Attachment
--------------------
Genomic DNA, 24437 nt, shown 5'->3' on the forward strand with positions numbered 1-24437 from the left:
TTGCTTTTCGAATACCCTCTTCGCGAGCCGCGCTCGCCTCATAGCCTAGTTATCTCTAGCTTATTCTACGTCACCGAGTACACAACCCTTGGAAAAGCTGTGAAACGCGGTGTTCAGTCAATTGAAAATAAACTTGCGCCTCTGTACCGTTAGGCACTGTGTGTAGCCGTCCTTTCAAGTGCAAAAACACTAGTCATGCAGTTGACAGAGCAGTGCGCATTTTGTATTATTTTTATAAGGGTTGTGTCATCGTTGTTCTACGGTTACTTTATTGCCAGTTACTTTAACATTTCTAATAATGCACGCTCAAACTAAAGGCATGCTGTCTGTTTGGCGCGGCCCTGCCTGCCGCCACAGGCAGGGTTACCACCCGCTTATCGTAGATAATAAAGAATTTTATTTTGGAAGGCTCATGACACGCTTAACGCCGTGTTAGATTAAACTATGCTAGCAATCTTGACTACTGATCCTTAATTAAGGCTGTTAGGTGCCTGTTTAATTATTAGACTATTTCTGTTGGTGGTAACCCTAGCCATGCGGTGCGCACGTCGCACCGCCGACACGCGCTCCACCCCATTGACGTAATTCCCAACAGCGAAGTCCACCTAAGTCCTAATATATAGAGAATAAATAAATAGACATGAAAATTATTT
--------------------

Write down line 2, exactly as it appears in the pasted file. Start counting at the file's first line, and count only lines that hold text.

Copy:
TTGCTTTTCGAATACCCTCTTCGCGAGCCGCGCTCGCCTCATAGCCTAGTTATCTCTAGCTTATTCTACGTCACCGAGTACACAACCCTTGGAAAAGCTGTGAAACGCGGTGTTCAGTCAATTGAAAATAAACTTGCGCCTCTGTACCGTTAGGCACTGTGTGTAGCCGTCCTTTCAAGTGCAAAAACACTAGTCATGCAGTTGACAGAGCAGTGCGCATTTTGTATTATTTTTATAAGGGTTGTGTCATCGTTGTTCTACGGTTACTTTATTGCCAGTTACTTTAACATTTCTAATAATGCACGCTCAAACTAAAGGCATGCTGTCTGTTTGGCGCGGCCCTGCCTGCCGCCACAGGCAGGGTTACCACCCGCTTATCGTAGATAATAAAGAATTTTATTTTGGAAGGCTCATGACACGCTTAACGCCGTGTTAGATTAAACTATGCTAGCAATCTTGACTACTGATCCTTAATTAAGGCTGTTAGGTGCCTGTTTAATTATTAGACTATTTCTGTTGGTGGTAACCCTAGCCATGCGGTGCGCACGTCGCACCGCCGACACGCGCTCCACCCCATTGACGTAATTCCCAACAGCGAAGTCCACCTAAGTCCTAATATATAGAGAATAAATAAATAGACATGAAAATTATTT